#JusJoJan: The Ghost Who Walks

Tuba provided today’s prompt, phantom.

When I saw today’s prompt early this morning, I said to myself, "didn’t there used to be a comic strip called The Phantom?" I checked, and not only was there a comic strip, there still is!

Like so many comic strips of the serial variety, The Phantom started in the 1930’s, 1936 to be exact, Monday, February 17, 1936 to be even more exact. Writer and creator Lee Falk had this idea for a hero who was a cross between Zorro and The Scarlet Pimpernel. He added a new wrinkle, though: the character would be immortal.

Well, he’s not completely immortal: he’s the 21st in a line that stretches all the way back to the 16th Century. His son will be the 22nd, his grandson the 23rd etc. There was a syndicated TV series called Phantom 2040, which Marvel issued in comic book form; the protagonist is the 24th Phantom.

As with so many of these serial-type comic strips that started way back when, to try and explain what it’s about and what the current story is (particularly since I’ve never read the thing on any kind of regular basis), I refer you to The Blogger’s Best Friend and Don Markstein’s Toonopedia for further information. Josh Fruhlinger, better known as The Comics Curmudgeon, occasionally features the cartoon when it affords him the opportunity to be snarky. If you’re daring enough to try and start reading the comic, in hopes that a plot will suddenly emerge, a fairly complete archive can be found here.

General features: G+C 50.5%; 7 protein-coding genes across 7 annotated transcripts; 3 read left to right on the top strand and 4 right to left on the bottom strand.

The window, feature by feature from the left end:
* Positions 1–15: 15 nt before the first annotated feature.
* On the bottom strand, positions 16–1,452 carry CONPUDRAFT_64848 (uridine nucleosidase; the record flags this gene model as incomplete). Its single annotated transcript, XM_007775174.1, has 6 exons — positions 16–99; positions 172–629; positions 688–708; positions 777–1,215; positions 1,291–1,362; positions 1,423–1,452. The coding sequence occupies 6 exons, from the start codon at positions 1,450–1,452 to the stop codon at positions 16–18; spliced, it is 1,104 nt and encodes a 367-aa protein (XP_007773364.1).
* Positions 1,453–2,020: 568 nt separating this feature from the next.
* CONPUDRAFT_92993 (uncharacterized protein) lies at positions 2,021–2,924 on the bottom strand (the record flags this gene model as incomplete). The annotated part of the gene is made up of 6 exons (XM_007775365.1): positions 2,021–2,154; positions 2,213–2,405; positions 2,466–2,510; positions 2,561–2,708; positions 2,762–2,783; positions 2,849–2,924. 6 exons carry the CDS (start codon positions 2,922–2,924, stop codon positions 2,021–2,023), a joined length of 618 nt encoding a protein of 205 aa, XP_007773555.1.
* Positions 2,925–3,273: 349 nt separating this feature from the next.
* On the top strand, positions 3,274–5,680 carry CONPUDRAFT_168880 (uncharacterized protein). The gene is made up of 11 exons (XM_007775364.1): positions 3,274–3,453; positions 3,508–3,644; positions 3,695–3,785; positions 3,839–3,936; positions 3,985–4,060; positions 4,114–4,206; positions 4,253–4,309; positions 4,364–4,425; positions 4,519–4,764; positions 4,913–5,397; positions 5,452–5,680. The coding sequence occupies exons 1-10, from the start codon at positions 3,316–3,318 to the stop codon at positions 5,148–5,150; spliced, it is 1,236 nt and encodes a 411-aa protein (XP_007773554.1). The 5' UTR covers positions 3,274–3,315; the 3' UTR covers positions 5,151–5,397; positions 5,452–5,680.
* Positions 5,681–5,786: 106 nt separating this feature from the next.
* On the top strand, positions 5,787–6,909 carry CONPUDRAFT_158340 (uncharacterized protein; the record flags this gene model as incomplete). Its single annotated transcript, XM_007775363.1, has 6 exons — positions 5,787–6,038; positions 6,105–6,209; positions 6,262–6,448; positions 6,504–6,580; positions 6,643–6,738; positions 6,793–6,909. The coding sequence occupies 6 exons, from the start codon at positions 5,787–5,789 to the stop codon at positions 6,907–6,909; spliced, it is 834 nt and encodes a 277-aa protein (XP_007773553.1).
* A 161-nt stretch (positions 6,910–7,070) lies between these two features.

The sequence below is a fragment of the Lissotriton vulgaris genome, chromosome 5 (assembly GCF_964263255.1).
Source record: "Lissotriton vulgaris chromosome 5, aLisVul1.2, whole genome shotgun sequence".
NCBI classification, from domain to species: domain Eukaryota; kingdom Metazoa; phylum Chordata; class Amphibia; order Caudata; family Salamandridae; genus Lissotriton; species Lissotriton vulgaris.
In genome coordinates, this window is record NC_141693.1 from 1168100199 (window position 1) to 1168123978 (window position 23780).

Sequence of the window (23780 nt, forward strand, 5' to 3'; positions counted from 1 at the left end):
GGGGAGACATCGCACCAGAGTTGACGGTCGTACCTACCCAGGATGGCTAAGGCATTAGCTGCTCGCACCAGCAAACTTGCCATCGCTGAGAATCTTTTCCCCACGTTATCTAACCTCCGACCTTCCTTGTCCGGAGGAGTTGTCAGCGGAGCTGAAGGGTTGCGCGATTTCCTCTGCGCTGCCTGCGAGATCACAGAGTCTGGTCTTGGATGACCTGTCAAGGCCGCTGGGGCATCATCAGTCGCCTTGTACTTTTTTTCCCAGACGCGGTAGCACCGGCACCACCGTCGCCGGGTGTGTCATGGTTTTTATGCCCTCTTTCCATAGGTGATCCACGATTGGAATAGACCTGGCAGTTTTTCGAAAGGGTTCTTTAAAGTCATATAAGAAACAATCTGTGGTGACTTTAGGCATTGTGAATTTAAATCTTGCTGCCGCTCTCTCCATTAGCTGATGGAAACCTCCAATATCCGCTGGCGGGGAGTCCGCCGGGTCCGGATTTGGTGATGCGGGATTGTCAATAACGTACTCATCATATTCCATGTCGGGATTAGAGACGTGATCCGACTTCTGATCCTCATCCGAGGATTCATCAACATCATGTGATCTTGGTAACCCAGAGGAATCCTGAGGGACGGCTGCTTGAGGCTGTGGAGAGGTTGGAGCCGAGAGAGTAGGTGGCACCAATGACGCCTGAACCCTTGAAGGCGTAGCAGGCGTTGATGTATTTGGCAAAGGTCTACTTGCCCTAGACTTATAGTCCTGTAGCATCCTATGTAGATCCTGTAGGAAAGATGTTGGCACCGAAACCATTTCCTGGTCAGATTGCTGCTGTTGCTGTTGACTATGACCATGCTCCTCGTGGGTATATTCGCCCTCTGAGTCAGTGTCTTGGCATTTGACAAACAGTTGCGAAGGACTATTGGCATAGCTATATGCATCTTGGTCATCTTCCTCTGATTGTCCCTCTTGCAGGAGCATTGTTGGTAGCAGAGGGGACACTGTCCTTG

And, if by any chance you are (or were) an active reader of the strip, leave a comment and catch us up on it. Okay? Okay! Until next time,

8 thoughts on “#JusJoJan: The Ghost Who Walks

    1. It was always one of those comics I skipped because I had no idea what I was looking at. The chances were good you’d come in somewhere in the middle of a story line, and this was in the days before you could go online and read all the strips up to the current one and maybe find the beginning.

      Liked by 1 person

    1. I think the only way a newspaper can find out the popularity of a comic is to remove it and see how many people call and demand they put it back in. I think most people just read the comics online these days…


    1. It was in the Sun-Times in Chicago, and I used to read it in the mornings on he bus to work. I liked all those old serial comics: The Phantom, Steve Roper and Mike Nomad, Dick Tracy, Apartment 3-G, Brenda Starr, Mary Worth, Terry and the Pirates… had no idea what was going on half the time…

      Liked by 1 person

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